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Re: Greek plosives

From:R A Brown <ray@...>
Date:Thursday, February 2, 2006, 16:38
veritosproject@GMAIL.COM wrote:
> I was studying Greek's orthography a bit, and I realised that although > it seems to have the letters for voiced stops (beta, gamma, delta) it > seems to be using the combination (nasal+unvoiced plosive), as in "nt" > for "d". Why is it doing this, or is it just for transliterated > words?
To answer the last question: "No, it is not". But there is a clearly confusion in the above. It is _modern Greek_ that uses |nt| to transcribe [d] in borrows words, and in modern Greek beta, gamma and delta are *not* voiced plosives, they are voiced fricatives. In ancient Greek, when beta, gamma and delta were voiced plosives; then foreign [d] was indeed written with just plain ol' delta. So the Latin _denarius_ [de:narIUs] becomes δηνάριος (denarios), and in the Septuagint the Hebrew name David becomes Δαυΐδ (Dauid) with delta at the beginning and end. Interestingly, however, in the New Testament David's name gets written as Δαβίδ (Dabid) which suggests the shift of beta from /b/ --> /v/ was already underway. Certainly by the 4th cent CE, the shift of the voiced plosives to voiced fricatives seems to have become general. (The NT transcription also seems to me to suggest that the change of Hebrew vau from [w] to the modern [v] was also underway - but I leave that to others more knowledgeable than I about Hebrew to comment on if they wish ;) The Classical Greek alphabet (actually the Ionian alphabet as adopted at Athens in the 5th cent BCE) had symbols for _three_ series of plosive consonants: aspirated voiceless, unaspirated voiceless, (unaspirated) voiced. During the Hellenistic period, the aspirated voiceless plosives were shifting to voiceless fricatives, while the voiced plosives (as I have said above) were shifting to voiced fricatives. These changes seem to have become general by the 4th cent CE and were certainly the Byzantine pronunciation and remain the modern pronunciation. Modern Greek has only _one_ plosive series, represented by tau, pi and kappa. They are normally voiceless, but are non-phonemically voiced after nasals. Thus "the father" is [opa'tera] if nominative, but [to(m)ba'tera] if accusative. The dialects vary in the treatment of mu-pi, some say [mb] others just [b]. For that reason, the convention is to use mu-pi to transcribe [b] in words of foreign origin. A useful thing for tourists to recognize is ΜΠΑΡ (mpar) = 'bar' :) The _modern_ (not ancient) convention is to transcribe foreign [d] as _nt_, [b] and _mp_ and [g] as _gk_ (remembering that gamma before a velar denotes /N/ in both the ancient & modern spellings). Finally, it might be added that the phonemic status of [d], [b] and [g] in modern Greek is controversial. I hope this helps. -- Ray ================================== ================================== MAKE POVERTY HISTORY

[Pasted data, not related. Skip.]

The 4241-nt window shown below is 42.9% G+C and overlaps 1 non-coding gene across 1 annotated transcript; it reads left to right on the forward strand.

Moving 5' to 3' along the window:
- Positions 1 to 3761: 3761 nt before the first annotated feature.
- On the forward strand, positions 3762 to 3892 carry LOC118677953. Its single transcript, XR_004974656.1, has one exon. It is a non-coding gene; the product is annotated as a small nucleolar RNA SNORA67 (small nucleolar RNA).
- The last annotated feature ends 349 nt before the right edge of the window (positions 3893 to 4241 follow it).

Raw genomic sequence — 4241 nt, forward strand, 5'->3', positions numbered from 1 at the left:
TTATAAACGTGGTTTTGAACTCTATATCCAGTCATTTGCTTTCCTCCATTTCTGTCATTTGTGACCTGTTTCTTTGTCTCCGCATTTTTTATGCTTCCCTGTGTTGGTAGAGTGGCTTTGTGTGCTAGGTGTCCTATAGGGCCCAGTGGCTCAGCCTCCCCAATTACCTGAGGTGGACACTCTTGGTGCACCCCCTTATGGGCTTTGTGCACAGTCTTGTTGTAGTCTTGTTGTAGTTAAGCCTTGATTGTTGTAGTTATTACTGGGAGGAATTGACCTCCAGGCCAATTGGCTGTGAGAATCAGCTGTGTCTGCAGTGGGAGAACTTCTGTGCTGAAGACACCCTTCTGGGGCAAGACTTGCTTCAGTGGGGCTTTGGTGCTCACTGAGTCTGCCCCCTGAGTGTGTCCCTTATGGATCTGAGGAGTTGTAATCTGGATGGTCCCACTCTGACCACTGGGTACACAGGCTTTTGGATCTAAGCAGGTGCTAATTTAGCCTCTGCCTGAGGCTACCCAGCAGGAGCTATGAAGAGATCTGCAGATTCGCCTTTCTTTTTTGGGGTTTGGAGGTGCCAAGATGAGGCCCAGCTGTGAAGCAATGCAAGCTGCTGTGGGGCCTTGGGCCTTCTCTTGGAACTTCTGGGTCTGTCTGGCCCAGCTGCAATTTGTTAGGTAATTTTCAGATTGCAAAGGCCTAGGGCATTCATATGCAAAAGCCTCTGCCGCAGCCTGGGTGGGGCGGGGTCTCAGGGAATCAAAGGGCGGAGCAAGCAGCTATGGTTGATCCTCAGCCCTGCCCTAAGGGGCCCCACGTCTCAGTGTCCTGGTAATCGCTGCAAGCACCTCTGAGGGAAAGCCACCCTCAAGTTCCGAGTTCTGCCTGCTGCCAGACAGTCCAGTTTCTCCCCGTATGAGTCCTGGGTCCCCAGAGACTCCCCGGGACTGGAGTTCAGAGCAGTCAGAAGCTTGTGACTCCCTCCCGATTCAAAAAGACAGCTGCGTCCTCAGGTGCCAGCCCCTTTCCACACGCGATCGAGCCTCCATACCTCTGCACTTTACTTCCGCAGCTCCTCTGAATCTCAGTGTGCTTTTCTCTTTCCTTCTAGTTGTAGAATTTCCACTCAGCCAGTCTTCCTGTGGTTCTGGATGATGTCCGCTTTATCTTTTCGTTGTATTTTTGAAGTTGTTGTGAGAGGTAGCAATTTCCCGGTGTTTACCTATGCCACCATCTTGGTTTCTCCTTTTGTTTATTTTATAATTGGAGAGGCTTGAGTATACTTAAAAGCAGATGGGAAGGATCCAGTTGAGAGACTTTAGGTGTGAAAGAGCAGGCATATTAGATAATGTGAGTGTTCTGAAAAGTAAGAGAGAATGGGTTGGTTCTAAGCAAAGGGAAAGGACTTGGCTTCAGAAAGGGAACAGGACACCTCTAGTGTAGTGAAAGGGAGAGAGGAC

Peter Bleackley <peter.bleackley@...>
Philip Newton <philip.newton@...>